For example, when I first arrived at the school I had a fierce will to “get back in shape”, which involved exercising, eating, and quitting tobacco and amphetamines. (Oddly, I didn’t see marijuana as a problem). Amphetamines were easy to quit, for beyond strong tea there simply weren’t any available, (nor was there any marijuana), but quitting tobacco wasn’t so easy. Though I cut back on my consumption of tobacco from fifty cigarettes a day to three, at one point my diary mentions, “I haven’t quit entirely; it seems to be a social necessity at this school”.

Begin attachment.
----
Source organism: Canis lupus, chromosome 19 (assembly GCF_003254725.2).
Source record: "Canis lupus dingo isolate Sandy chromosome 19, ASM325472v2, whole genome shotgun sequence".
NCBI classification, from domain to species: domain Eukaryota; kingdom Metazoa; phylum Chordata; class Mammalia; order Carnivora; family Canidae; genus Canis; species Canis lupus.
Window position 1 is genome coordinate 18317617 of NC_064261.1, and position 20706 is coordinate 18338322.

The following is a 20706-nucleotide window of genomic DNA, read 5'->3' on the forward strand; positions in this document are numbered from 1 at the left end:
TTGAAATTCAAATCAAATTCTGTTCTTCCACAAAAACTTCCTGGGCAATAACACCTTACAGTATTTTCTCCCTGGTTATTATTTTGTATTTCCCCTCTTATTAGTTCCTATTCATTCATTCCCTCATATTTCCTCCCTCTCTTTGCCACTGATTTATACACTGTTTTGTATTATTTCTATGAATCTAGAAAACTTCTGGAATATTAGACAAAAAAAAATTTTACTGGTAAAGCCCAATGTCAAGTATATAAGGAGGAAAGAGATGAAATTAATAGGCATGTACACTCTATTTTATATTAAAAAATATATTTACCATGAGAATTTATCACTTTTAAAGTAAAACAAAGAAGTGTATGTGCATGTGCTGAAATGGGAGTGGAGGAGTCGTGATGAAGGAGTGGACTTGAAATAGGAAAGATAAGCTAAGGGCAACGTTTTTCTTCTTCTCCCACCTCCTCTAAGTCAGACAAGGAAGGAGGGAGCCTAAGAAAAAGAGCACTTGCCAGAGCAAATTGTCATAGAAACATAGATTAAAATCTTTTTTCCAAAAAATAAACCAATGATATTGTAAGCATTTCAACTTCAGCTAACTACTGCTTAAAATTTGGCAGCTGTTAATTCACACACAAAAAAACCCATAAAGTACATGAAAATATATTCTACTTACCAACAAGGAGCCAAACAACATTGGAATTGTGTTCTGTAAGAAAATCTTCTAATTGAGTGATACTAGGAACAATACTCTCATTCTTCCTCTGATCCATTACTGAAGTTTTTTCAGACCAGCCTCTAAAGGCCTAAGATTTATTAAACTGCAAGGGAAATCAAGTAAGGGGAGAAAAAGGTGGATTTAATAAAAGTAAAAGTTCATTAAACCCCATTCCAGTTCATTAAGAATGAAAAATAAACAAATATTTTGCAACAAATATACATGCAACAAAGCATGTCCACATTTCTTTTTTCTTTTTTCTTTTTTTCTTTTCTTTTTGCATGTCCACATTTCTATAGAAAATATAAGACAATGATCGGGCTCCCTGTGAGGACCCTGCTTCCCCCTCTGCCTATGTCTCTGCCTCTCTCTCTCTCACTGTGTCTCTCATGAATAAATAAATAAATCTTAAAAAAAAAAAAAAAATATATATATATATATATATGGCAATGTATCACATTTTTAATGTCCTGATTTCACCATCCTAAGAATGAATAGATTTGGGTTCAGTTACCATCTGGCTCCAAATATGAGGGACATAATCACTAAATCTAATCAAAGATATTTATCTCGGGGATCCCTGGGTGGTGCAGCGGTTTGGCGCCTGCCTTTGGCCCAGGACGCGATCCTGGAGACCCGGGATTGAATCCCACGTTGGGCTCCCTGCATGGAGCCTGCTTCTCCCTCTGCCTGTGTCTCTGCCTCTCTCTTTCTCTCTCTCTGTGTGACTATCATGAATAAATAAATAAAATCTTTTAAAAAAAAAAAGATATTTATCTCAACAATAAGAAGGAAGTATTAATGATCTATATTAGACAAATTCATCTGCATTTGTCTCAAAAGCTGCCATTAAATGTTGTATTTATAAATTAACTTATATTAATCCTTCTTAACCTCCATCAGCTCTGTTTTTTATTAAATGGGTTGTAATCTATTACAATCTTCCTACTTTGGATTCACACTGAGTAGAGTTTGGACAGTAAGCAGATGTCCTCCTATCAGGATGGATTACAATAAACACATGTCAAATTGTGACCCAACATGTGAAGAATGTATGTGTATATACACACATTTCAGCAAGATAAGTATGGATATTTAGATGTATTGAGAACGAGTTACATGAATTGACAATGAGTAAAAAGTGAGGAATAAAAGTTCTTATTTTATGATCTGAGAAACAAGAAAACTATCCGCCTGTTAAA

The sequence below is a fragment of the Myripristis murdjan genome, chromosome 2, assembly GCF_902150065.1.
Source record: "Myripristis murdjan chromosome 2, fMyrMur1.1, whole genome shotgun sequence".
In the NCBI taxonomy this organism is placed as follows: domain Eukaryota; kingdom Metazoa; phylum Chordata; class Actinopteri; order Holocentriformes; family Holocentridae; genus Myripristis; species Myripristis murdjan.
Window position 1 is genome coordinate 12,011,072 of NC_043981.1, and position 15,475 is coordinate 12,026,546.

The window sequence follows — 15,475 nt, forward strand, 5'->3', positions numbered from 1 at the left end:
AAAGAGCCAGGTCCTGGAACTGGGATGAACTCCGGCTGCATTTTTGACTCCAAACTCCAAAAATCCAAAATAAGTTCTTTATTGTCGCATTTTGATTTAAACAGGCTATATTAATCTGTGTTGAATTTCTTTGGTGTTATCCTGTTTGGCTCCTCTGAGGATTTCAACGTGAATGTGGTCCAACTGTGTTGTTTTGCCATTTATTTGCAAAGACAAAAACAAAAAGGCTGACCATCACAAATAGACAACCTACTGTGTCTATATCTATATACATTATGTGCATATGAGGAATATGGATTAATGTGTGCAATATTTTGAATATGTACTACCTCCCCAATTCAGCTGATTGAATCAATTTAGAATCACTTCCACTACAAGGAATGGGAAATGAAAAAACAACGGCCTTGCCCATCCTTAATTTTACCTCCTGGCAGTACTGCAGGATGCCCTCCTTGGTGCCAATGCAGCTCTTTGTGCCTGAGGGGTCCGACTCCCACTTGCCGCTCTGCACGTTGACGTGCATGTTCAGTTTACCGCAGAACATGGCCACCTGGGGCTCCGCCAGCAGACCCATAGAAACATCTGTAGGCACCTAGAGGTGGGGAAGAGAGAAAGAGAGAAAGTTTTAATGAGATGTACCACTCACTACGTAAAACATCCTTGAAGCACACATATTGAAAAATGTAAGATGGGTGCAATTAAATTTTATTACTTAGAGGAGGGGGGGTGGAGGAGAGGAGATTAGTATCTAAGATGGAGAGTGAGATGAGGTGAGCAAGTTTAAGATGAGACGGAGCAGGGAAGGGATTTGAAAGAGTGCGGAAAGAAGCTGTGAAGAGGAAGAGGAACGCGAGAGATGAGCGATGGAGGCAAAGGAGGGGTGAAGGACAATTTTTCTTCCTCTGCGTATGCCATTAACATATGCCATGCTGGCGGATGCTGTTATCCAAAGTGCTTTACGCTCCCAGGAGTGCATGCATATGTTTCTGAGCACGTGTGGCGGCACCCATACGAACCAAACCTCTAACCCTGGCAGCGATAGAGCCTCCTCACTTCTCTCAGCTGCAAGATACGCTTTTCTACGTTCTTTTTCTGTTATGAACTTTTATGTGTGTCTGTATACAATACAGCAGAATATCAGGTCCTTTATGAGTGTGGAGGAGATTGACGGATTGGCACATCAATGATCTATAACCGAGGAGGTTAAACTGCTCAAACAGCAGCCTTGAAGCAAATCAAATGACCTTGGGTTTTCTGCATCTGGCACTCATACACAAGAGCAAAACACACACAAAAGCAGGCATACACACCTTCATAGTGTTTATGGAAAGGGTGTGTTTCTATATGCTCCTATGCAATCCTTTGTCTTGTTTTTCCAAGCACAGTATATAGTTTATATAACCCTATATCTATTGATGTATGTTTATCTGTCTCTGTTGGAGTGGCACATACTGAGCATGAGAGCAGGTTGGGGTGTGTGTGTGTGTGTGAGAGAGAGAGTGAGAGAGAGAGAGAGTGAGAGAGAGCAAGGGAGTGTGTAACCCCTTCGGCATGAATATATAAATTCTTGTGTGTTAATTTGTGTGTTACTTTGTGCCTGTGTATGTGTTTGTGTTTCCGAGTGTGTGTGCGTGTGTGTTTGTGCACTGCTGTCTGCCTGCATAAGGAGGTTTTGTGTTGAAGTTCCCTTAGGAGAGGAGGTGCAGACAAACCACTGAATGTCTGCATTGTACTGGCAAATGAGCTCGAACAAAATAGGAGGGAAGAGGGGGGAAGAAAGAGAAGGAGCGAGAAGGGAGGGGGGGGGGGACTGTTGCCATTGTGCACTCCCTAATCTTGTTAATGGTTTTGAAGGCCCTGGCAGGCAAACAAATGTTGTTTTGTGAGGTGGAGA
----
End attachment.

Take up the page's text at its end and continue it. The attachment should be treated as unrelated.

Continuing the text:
Tobacco was forbidden at the school, but, my very first morning at the school, the student who was in charge of orienting me led me astray. There was a period of roughly fifteen minutes after we were dismissed from breakfast before the bell rang for the first class, allotted for collecting books and papers, but my guide turned out to be a “skiver”, and rather than showing me where to store my books and papers he took me down a bewildering maze of alleys and passages, down in the dungeons of the old castle, past black furnaces and dripping pipes, with everything dimly lit by dirty thirty-watt-bulbs and draped in spider webs, to an obscure back entry where the garbage was picked up, and where a group of roughly twelve young addicts desperately puffed at their “fags.”